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. Last Updated: 07/27/2016

Energy Firms' Exploration Rose in '98, But Profits Fell

HOUSTON -- Worldwide capital spending by publicly traded energy firms increased in 1998, even though falling oil prices sent revenues and profits plummeting, a report released Tuesday by Arthur Andersen said.

The increased spending reflected optimism in late 1997 that oil prices would remain firm in 1998, when in fact they dropped to near record lows, Arthur Andersen's managing director of energy industry services, Victor Burk, said.

"Exploration and development spending cannot be turned off and on like a faucet," he said.

The report said that the 182 U.S. and foreign firms included in the study spent a total of $83 billion on exploration and production in 1998, up 5 percent from 1997.

At the same time, revenues dropped 24 percent, to $124.6 billion, and operating profits fell 87 percent, to $4.6 billion, the report said.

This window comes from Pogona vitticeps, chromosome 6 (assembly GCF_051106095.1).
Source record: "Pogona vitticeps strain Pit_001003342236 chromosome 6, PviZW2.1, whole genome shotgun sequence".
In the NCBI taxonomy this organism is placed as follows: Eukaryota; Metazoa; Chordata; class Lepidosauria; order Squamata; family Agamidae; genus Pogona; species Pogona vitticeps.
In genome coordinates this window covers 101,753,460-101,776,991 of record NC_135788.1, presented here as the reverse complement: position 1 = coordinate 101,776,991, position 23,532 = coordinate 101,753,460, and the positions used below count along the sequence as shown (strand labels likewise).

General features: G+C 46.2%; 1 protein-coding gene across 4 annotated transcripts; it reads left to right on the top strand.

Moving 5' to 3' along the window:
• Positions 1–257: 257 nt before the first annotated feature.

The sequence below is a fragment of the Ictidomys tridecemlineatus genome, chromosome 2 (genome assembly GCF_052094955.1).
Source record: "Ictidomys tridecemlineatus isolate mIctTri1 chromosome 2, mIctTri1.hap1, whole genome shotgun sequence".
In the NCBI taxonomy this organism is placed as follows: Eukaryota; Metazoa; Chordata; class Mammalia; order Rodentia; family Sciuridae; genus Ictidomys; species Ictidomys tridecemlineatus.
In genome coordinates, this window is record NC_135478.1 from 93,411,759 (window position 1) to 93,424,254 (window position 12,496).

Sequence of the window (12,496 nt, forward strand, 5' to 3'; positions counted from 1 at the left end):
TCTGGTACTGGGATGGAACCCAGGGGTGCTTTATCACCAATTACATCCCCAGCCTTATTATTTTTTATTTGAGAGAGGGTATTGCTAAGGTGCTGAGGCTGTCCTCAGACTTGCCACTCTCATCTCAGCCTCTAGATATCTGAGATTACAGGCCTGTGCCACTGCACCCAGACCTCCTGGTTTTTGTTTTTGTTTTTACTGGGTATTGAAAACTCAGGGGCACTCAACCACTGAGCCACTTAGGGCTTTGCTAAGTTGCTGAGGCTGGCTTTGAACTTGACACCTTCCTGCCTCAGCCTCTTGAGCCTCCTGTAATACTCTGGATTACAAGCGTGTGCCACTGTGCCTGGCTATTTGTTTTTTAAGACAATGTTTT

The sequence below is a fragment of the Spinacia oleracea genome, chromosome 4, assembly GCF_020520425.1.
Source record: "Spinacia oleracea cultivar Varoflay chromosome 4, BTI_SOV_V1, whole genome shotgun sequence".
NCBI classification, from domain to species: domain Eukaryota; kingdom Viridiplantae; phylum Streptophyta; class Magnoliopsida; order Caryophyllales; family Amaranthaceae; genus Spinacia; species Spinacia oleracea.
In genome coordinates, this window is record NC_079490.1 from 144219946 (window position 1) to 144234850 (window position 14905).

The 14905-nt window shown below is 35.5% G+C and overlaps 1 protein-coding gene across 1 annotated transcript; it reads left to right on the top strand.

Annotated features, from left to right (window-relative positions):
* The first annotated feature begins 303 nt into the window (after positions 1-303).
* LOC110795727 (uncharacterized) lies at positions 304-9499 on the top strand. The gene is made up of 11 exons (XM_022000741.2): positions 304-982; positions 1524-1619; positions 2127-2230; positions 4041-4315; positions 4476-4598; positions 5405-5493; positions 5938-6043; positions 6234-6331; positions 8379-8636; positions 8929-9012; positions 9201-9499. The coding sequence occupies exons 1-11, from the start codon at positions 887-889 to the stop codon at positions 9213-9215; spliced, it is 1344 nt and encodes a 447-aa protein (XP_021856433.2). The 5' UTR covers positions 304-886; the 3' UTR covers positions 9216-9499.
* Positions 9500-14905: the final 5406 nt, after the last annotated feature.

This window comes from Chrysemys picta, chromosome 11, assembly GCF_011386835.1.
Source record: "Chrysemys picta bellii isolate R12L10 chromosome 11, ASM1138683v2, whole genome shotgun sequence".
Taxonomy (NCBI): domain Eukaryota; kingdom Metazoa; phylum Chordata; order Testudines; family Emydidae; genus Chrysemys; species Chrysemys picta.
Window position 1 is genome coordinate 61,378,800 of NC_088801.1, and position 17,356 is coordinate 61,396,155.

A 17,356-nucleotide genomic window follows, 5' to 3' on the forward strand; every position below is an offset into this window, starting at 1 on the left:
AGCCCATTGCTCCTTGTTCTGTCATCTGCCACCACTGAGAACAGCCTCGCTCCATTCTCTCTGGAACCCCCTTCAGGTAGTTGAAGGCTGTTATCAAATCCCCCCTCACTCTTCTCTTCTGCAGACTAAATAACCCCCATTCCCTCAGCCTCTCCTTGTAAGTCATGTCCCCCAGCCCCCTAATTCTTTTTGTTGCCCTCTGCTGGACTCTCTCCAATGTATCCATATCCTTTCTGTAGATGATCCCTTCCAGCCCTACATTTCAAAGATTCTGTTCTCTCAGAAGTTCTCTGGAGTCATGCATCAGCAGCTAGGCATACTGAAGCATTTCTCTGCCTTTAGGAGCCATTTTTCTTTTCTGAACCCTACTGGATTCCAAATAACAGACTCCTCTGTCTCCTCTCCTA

Spending in the United States was flat, at $29 billion, the report said. Burk said major oil companies cut their U.S. expenditures by 15 percent, while raising worldwide spending by 22 percent.

Independents went in the opposite direction, increasing domestic spending by 7 percent and cutting international expenditures by 13 percent.

Burk said that the industry's 1999 capital spending may have decreased by as much as 25 percent because of low oil prices in 1998. Prices have rebounded to near $20 a barrel in recent months, which means companies will likely step up spending in the year 2000, he said.

"Both price uncertainty and the inability to forecast prices are still with us," he said. "Companies must develop strategies to survive, if and when prices decline again."

One of those strategies, he said, is to get bigger through mergers and buyouts.

Burk warned that while mergers bring economies of scale, the layoffs that accompany them have led to "an erosion of the industry's knowledge capital with the exit of many highly experienced, skilled employees."